Hear the Voice of the City! The true Cityzen yields where life presses and presses where life yields. He is in responsive communion with the life of the City. Is this not a desirable condition—to be one with all things, to feel all things from within the things themselves, and to respond freely and generously? Then redouble your efforts to lose self and self-gain through the practice of sitting zen. Developing samadhi, honing the mind, damping the waves of separation and doubt, ripen and fall into the wondrous City!

Chapter One

“To enter the City you have to get rid of the idea of self-gain.”

…That’s what Control said. Somebody else might have let me pass. It all depends what particular guy you get. This fellow, with his yardstick spine and a voice like adding-machine tape, never took his eyes off the monitor. My pose was wasted—hands folded together in front of my crotch, chin to collarbone, feet parallel; me in the dun-brown pants and the dun-brown shirt and a face like driftwood, how could he not let me through? But all he saw were the green silhouettes on the hypostatic scanner. “Not you,” he said. “You’re a carrier. Step aside, please. Other people are waiting.”

Never mind my Doubt Mass, the inner fury that drives men toward the City. Never mind that heaven and hell were just tinder for me, burning to get into the City, spending every waking moment trying to chew through this
Saha
world, this world of illusions. All Control wanted was a flat stat and a dumb puss.

In the old days I would have shoved him and run through, but, of course, in the old days I wouldn’t have wanted to enter the City. A little woman in a coolie suit, next in line, smiled at me as she brushed by. “Do more zazen,” she said. “Sit. You’ll get through. Don’t worry.” I looked at her hypostat on the overhead monitor; it was like water in a bucket, pulsing and pooling with ambient sounds of the terminal—paper rustling, latches clicking, the fans, footsteps, bits of conversation, breathing, the occasional sizzle of some City entrant up the line being hypodyned and placed—nowhere turbid or opaque.

I stepped aside. The queue itself was a foretaste of the City, a tight quarter mile of grey immigrants, folded in on itself like a wad of paper dolls. I did a western roll over the cordon and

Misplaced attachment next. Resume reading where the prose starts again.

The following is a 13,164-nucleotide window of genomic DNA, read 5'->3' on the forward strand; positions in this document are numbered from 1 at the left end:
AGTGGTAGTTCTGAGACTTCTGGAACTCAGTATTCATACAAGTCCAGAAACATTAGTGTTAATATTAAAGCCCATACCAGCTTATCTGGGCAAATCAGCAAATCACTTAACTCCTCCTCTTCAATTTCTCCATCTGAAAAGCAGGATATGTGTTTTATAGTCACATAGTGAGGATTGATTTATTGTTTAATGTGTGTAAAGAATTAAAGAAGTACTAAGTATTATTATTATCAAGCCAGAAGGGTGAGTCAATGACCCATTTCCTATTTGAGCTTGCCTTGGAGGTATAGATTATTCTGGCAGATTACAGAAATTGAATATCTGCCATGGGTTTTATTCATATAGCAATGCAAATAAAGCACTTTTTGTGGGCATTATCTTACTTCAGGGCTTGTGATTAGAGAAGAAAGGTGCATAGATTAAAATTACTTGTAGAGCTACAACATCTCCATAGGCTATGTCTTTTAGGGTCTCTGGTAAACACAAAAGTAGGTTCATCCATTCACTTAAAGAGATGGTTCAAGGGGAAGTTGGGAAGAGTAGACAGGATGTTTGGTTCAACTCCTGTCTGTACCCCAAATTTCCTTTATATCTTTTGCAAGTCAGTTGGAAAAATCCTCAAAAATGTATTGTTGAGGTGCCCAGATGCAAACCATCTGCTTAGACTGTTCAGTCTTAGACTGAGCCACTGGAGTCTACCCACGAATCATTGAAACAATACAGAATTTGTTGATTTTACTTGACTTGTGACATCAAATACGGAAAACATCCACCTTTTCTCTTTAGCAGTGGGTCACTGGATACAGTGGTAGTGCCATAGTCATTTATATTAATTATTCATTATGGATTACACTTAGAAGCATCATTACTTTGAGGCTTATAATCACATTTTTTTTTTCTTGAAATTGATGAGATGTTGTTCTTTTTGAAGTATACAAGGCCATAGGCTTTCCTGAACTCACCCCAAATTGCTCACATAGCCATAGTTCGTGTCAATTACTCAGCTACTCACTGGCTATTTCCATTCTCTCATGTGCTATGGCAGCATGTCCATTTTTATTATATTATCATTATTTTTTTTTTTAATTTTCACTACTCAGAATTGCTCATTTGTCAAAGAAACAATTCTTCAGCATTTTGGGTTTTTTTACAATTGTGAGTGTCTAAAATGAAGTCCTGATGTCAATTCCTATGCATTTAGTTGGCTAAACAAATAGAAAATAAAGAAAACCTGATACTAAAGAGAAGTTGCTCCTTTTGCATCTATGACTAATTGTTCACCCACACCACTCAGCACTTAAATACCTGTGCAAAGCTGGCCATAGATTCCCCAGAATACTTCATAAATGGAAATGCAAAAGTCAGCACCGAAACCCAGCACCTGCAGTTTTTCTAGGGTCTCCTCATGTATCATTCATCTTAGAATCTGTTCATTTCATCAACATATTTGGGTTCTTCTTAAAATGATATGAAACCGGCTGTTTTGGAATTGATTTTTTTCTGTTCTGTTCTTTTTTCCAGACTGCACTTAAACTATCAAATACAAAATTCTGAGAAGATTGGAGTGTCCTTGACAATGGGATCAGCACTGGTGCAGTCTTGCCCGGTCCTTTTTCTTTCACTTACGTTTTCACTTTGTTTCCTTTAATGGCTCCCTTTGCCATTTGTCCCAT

headed for the nearest exit, with an angry guard on my tail: “Them ropes are for something, you know, hick.” He was brandishing his karuna rod, his compassion stick, in a way that told me he had a couple of notches on it and didn’t mind collecting a couple more.

A ‘sardine’ shuttle was just filling up at the gate outside. I wedged in the door as it irised shut, catching a corner of my shirt. Two padded steel slabs immediately sandwiched and stacked me, ripping my shirt, and the shuttle took off.

Good. I had a berth to myself. I couldn’t move a muscle, of course, but I could smell my own smell, musk and garlic, and read at my leisure the graffiti on the shredded foam around me: “YOU’RE NOT ME.” Someone must have scraped it there during a long run with a pin between his teeth. I read it over and over, rather than do zazen—“YOU’RE NOT ME. YOU’RE NOT ME. YOU’RE NOT ME. YOU’RE NOT ME.”—as the shuttle burrowed through the suburbs and closed in on the hick frontier.

You always feel like a transcat’s turd when the ‘sardine’ shuttle peels you out of your slabs, lays you onto the exit belt, and pushes you out the rear iris. Doesn’t it grunt as well? Or is that me?

Thin and strong, Angela was waiting for me at the hick terminal. She was wearing a patchwork she’d fashioned from scavenged fabric and stolen hankies. It was wound around her legs and torso like a mummy’s sheet. She sat on a sun-bleached bench, feeding crows. “I knew you’d be back. I never even packed a lunch.”

“Leave me alone,” I said. She looked hurt. Let her. I walked on past her.

“Hey wait up,” she said. I heard crows’ wings flapping. “Don’t be like that. Hell, I been waiting for you. I been doing zazen here for six hours or something. Come on, Big Man, be good to me. How about it?”

I kept on walking, like everybody else coming from the